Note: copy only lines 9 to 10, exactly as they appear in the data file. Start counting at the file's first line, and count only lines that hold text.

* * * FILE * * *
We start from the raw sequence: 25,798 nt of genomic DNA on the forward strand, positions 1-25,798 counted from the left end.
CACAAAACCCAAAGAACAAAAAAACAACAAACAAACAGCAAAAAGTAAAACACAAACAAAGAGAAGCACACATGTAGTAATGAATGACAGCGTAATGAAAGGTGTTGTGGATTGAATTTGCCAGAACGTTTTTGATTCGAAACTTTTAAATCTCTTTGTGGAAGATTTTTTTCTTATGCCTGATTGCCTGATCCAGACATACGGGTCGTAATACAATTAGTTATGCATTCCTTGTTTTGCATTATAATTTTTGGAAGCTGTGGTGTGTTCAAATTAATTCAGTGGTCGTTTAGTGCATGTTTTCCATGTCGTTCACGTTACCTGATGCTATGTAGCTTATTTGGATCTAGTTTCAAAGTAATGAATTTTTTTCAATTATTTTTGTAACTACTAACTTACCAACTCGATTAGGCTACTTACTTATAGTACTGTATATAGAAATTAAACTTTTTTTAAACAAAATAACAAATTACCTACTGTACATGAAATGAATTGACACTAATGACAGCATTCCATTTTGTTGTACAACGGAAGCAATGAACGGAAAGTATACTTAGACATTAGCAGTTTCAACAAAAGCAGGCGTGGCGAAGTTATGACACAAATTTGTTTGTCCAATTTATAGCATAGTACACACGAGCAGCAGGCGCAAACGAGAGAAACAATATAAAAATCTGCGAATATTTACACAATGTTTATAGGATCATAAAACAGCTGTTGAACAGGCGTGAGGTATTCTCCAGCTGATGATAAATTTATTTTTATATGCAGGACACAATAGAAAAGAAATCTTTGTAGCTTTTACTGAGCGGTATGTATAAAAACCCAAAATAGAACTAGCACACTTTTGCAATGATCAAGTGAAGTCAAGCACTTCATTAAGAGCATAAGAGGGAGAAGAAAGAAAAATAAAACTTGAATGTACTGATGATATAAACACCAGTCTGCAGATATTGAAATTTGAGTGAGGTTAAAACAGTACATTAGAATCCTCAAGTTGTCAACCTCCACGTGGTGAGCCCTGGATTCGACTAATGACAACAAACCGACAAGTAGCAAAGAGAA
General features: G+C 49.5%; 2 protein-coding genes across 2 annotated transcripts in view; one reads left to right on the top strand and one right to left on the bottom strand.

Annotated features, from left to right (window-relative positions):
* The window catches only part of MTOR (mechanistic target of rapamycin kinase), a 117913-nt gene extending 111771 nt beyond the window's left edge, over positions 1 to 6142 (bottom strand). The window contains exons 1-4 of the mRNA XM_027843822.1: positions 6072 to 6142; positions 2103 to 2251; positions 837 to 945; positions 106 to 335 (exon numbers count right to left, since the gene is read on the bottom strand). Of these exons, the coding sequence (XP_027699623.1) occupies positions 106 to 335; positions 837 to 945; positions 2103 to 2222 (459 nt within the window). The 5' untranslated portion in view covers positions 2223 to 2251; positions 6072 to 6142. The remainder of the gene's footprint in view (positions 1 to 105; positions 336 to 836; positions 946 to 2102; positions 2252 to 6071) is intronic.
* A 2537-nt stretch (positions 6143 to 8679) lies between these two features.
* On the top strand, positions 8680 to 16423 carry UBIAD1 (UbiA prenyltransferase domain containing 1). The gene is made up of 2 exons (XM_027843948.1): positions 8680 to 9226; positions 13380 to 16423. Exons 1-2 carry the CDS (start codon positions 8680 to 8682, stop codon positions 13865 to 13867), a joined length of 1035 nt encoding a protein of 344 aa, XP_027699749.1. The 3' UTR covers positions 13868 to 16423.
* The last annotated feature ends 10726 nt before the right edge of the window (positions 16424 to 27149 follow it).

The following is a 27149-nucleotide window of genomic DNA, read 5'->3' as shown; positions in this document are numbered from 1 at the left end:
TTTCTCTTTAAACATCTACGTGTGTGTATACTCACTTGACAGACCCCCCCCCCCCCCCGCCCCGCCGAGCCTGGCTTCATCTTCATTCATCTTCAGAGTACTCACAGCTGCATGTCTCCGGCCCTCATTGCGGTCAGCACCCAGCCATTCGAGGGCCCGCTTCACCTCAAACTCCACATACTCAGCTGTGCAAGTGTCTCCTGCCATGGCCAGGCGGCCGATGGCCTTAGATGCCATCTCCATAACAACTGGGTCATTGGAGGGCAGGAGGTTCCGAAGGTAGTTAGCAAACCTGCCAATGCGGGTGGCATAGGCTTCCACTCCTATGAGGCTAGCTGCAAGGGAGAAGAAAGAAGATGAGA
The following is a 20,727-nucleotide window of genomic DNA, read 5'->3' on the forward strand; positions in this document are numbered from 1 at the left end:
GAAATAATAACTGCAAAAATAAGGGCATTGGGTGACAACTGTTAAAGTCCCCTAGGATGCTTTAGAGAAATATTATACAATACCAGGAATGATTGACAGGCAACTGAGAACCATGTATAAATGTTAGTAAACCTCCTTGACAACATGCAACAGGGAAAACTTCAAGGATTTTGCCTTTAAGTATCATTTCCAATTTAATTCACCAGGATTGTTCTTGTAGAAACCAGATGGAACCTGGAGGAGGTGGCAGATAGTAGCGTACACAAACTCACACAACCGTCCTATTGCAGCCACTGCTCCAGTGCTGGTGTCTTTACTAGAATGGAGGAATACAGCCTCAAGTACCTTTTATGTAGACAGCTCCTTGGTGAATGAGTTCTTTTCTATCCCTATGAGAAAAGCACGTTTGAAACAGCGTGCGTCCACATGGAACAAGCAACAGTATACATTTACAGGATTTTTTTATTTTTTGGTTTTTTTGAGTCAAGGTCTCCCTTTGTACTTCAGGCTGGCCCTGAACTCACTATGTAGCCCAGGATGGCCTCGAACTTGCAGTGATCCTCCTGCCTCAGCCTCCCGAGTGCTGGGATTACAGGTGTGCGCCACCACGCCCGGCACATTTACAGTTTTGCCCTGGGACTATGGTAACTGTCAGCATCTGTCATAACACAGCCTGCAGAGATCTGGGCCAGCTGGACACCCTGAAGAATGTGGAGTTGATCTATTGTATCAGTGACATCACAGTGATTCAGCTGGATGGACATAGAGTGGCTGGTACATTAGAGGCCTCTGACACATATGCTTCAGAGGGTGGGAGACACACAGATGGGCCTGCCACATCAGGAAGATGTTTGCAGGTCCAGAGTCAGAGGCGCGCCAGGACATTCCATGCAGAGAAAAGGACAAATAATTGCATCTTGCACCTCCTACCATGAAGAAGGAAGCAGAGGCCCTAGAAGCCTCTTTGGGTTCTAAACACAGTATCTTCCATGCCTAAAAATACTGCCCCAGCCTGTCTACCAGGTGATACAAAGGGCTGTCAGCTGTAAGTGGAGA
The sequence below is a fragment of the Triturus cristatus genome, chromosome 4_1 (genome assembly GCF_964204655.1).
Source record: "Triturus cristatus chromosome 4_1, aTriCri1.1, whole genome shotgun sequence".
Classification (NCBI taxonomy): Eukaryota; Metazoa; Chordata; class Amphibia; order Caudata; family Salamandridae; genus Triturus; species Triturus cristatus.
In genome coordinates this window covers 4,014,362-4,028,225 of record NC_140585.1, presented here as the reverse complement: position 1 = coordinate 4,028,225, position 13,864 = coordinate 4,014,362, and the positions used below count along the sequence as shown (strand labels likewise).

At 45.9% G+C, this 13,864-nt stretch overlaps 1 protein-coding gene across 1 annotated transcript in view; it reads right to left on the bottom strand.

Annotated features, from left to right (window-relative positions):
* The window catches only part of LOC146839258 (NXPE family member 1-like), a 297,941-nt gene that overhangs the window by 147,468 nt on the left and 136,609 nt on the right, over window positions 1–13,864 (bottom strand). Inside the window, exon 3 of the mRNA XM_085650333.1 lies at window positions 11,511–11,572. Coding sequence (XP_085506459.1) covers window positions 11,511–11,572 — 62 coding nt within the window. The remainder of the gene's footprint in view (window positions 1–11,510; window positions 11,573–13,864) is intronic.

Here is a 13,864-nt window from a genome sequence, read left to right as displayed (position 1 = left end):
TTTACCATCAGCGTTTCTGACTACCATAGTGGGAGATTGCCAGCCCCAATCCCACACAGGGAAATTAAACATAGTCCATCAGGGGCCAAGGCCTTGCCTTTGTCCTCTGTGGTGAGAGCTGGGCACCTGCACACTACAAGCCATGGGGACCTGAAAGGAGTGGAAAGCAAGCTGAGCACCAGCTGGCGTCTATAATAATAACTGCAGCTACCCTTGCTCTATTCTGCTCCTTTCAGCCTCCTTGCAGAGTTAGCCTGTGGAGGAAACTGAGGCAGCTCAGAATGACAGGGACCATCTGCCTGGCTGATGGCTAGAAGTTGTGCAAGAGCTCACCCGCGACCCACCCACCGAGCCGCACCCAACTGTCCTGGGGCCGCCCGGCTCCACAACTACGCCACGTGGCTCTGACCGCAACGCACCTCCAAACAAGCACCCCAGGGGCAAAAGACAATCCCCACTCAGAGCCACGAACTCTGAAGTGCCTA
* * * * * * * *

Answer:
The following is a 27149-nucleotide window of genomic DNA, read 5'->3' as shown; positions in this document are numbered from 1 at the left end:
TTTCTCTTTAAACATCTACGTGTGTGTATACTCACTTGACAGACCCCCCCCCCCCCCCGCCCCGCCGAGCCTGGCTTCATCTTCATTCATCTTCAGAGTACTCACAGCTGCATGTCTCCGGCCCTCATTGCGGTCAGCACCCAGCCATTCGAGGGCCCGCTTCACCTCAAACTCCACATACTCAGCTGTGCAAGTGTCTCCTGCCATGGCCAGGCGGCCGATGGCCTTAGATGCCATCTCCATAACAACTGGGTCATTGGAGGGCAGGAGGTTCCGAAGGTAGTTAGCAAACCTGCCAATGCGGGTGGCATAGGCTTCCACTCCTATGAGGCTAGCTGCAAGGGAGAAGAAAGAAGATGAGA